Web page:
More Details Emerge About How A United Airlines 777 Almost Crashed Into Ocean - Live and Let's Fly

Now to a different story concerning Maui. A final National Transportation Safety Board (NTSB) report on a near-crash involving a United Airlines 777 provides more chilling details about what exactly transpired off the coast of Maui.

Final Report Released On How United Airlines 777 Nearly Crashed Into Pacific Ocean Off Maui Coast

In February, I wrote about the chilling incident that occurred on UA1722 from Maui (OGG) to San Francisco (SFO) on December 18, 2022 utilizing a Boeing 777-200 aircraft.

After departing Kahului Airport, the aircraft reached 2,100 feet before beginning a steep descent at a rate of 8,600 feet per minute. The aircraft recovered, but not before it dropped to only 748 feet over the Pacific Ocean. In other words, the aircraft and everyone onboard was seconds from disaster.

The flight continues to San Francisco without further incident. A passenger onboard told View From The Wing:

“My husband and I were on this flight sitting in the back of the aircraft. It happened soon after takeoff when we were all seated with seatbelts on. The plane dipped down and then up like a quick fall and recovery. While several people screamed, no one was injured and it was over quickly. We did not realize how close the plane got to the ocean. The rest of the flight was uneventful, so while it was scary, it ended up being a blip in the flight- though a memorable one.”

Now the NTSB has investigated and published its final report. The conclusions are not comforting.

“The flight crew’s failure to manage the airplane’s vertical flightpath, airspeed, and pitch attitude following a miscommunication about the captain’s desired flap setting during the initial climb.”

Here are key details from the final report (.pdf):

  • The captain (who was the pilot flying) reported that he and the first officer had initially planned for a flaps-20 takeoff (flap setting of 20°) with a reduced-thrust setting, based on performance calculations
  • However, during taxi, the ground controller advised them that low-level windshear advisories were in effect
  • Based on this information, the captain chose a flaps-20 maximum thrust takeoff instead
  • He hand-flew the takeoff, with the auto throttles engaged
  • During the takeoff, the rotation and initial climb were normal; however, as the airplane continued to climb, the flight crew noted airspeed fluctuations as the airplane encountered turbulence
  • When the airplane reached the acceleration altitude, the captain reduced the pitch attitude slightly and called for the flap setting to be reduced to flaps 5 (five degrees)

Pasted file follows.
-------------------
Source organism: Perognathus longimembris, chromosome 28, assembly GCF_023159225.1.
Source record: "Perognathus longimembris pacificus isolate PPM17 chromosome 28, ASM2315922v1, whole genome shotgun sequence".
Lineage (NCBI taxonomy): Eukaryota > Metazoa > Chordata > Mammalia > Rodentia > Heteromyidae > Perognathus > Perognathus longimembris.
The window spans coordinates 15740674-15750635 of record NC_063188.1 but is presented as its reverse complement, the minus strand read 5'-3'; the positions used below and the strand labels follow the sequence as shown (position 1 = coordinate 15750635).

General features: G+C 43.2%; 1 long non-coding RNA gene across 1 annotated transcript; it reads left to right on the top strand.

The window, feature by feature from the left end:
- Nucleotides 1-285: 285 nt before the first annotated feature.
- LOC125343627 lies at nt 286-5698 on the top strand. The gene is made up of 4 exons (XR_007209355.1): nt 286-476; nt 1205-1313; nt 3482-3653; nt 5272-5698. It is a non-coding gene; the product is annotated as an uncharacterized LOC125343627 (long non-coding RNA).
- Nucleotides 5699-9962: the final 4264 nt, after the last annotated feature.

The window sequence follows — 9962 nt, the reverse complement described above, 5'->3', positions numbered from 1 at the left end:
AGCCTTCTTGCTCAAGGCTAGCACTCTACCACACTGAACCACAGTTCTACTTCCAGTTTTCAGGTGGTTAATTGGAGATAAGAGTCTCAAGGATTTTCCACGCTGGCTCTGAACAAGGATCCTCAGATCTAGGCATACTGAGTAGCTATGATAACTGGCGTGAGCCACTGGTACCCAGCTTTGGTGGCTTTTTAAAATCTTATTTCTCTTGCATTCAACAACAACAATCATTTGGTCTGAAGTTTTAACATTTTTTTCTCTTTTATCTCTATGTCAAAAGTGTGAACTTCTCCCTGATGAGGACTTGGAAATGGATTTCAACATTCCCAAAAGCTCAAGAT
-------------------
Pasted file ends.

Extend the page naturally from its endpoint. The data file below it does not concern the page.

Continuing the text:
• According to the first officer, he thought that he heard the captain announce flaps 15, which the first officer selected before contacting the departure controller and discussing the weather condition
  • The captain noticed that the maximum operating speed indicator moved to a lower value than expected, and the airspeed began to accelerate rapidly
  • The captain reduced the engine thrust manually, overriding the auto throttle servos, to avoid a flap overspeed and began to diagnose the flap condition
  • He noticed that the flap indicator was showing 15°, and he again called for flaps 5, and he confirmed that the first officer moved the flap handle to the 5° position
  • The first officer stated that he “knew the captain was having difficulty with airspeed control”, and he queried the captain about it as he considered if his own (right side) instrumentation may have been in error
  • He did not receive an immediate response from the captain
  • Both pilots recalled that, about this time, the airplane’s pitch attitude was decreasing, and the airspeed was increasing
  • The first officer recalled that that the captain asked for flaps 1 soon after he had called for flaps 5, and when the first officer set the flaps to 1°, he then noticed the airspeed had increased further, and the control column moved forward
  • Both pilots recalled hearing the initial warnings from the ground proximity warning system (GPWS), and the first officer recalled announcing “pull up pull up” along with those initial GPWS warnings
  • The captain then pulled aft on the control column, initially reduced power to reduce airspeed, and then applied full power to “begin the full CFIT [controlled flight into terrain] recovery”
  • The first officer recalled that, as the captain was performing the recovery, the GPWS alerted again as the descent began to reverse trend; data showed this occurred about 748 ft above the water
  • After noting a positive rate of climb, the captain lowered the nose to resume a normal profile, ensured that the flaps and speed brakes were fully retracted, and engaged the autopilot
  • The remainder of the flight was uneventful
  • As a result of the event, United Airlines modified one of its operations training modules to address this occurrence and issued an awareness campaign about flight path management at their training center
NTSB

Credit must be given to Jon Ostrower of The Air Current, who discovered this anomaly based on public data and wrote about it: this was not self-reported by United until the incident was exposed by him and United did not preserve flight data from the aircraft.

CONCLUSION

Pilot communication during the critical takeoff period nearly led to the loss of a 777-200 filled with passengers. This is no exaggeration. I am very thankful the pilots recovered with just seconds to spare and hope this near-miss will be used as a teaching moment for all pilots.

What are your thoughts on the incident?

Article source: https://airlines.einnews.com/article/649581940/zDChntuArlkJeiwg?ref=rss&ecode=vaZAu9rk30b8KC5H

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